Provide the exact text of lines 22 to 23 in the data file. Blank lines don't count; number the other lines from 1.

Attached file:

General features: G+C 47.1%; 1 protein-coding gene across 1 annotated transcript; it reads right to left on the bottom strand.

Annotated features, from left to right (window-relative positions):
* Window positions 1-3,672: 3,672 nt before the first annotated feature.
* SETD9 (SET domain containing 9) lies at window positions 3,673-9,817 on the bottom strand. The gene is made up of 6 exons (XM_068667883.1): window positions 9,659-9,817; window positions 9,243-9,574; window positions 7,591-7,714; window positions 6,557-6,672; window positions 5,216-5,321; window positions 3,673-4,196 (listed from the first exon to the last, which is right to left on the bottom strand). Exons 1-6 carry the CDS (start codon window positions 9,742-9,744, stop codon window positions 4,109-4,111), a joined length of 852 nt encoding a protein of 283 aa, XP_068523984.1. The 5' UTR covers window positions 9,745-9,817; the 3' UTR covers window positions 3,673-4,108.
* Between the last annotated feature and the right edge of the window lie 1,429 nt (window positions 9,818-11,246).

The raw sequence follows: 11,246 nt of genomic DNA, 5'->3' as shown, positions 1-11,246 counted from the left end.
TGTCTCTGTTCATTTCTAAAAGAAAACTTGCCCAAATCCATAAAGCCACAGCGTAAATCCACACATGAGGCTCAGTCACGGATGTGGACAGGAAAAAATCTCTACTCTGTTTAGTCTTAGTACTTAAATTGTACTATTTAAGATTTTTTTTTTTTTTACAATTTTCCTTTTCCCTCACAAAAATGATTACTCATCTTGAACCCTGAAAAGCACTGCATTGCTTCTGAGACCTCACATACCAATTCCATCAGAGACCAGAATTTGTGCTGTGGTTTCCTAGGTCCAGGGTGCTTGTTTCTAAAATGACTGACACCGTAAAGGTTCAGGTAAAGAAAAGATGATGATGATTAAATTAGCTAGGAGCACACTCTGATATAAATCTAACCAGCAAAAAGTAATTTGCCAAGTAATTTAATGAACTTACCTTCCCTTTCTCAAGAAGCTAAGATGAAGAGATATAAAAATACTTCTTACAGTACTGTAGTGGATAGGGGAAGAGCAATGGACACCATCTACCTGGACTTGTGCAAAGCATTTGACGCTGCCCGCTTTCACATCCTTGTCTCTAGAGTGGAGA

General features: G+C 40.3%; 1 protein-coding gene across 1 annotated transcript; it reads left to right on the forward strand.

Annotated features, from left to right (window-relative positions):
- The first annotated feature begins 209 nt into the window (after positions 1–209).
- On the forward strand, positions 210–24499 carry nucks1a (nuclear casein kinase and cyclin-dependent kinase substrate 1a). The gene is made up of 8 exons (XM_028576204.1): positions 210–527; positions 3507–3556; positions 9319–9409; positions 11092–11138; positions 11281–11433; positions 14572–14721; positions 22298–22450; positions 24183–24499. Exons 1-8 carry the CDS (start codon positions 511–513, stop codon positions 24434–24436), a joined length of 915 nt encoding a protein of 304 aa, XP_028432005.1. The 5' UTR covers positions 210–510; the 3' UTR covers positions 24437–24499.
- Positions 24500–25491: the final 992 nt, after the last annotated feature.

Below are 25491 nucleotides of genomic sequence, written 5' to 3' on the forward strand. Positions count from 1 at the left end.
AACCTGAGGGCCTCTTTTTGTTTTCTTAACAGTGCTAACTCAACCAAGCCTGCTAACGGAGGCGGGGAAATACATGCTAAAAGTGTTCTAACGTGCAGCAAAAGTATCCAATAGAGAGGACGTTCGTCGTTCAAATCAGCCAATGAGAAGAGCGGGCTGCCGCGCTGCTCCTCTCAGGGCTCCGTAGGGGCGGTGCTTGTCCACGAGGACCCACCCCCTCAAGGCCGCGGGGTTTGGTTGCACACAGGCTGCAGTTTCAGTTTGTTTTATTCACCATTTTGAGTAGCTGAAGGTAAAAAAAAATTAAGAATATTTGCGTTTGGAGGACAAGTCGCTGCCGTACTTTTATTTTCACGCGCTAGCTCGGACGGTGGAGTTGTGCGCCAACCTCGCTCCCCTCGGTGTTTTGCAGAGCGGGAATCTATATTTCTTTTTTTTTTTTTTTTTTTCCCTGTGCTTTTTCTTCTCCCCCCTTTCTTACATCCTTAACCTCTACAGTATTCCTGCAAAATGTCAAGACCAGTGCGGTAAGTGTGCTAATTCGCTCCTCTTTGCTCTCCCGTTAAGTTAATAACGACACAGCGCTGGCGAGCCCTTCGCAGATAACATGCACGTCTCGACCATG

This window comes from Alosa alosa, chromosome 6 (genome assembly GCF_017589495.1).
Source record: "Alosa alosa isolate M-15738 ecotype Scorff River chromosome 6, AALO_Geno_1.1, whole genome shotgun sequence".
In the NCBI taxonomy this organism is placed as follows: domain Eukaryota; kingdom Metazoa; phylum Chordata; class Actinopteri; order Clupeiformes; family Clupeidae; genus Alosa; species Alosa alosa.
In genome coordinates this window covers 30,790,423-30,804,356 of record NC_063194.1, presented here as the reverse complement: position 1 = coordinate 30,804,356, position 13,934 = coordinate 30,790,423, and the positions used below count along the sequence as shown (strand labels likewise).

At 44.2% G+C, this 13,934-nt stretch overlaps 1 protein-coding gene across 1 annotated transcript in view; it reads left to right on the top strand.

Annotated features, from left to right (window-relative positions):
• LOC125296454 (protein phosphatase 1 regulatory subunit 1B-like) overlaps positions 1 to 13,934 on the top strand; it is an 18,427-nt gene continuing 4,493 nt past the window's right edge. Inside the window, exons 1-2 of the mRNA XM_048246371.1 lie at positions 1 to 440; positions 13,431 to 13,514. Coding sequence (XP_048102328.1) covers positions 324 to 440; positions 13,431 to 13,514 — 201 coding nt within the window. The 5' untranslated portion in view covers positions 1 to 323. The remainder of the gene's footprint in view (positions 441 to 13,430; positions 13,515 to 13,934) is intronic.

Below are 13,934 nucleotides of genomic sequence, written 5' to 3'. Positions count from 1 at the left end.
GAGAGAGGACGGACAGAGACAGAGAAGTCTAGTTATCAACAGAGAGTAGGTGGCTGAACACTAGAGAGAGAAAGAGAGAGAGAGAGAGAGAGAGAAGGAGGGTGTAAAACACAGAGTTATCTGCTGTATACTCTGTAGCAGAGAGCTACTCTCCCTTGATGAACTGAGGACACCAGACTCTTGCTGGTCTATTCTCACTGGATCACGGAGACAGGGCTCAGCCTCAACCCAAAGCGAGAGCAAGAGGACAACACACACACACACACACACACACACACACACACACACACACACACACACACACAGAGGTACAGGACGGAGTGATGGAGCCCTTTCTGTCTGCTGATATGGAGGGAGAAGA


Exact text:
Below are 13,934 nucleotides of genomic sequence, written 5' to 3'. Positions count from 1 at the left end.
GAGAGAGGACGGACAGAGACAGAGAAGTCTAGTTATCAACAGAGAGTAGGTGGCTGAACACTAGAGAGAGAAAGAGAGAGAGAGAGAGAGAGAGAAGGAGGGTGTAAAACACAGAGTTATCTGCTGTATACTCTGTAGCAGAGAGCTACTCTCCCTTGATGAACTGAGGACACCAGACTCTTGCTGGTCTATTCTCACTGGATCACGGAGACAGGGCTCAGCCTCAACCCAAAGCGAGAGCAAGAGGACAACACACACACACACACACACACACACACACACACACACACACACACACACACACAGAGGTACAGGACGGAGTGATGGAGCCCTTTCTGTCTGCTGATATGGAGGGAGAAGA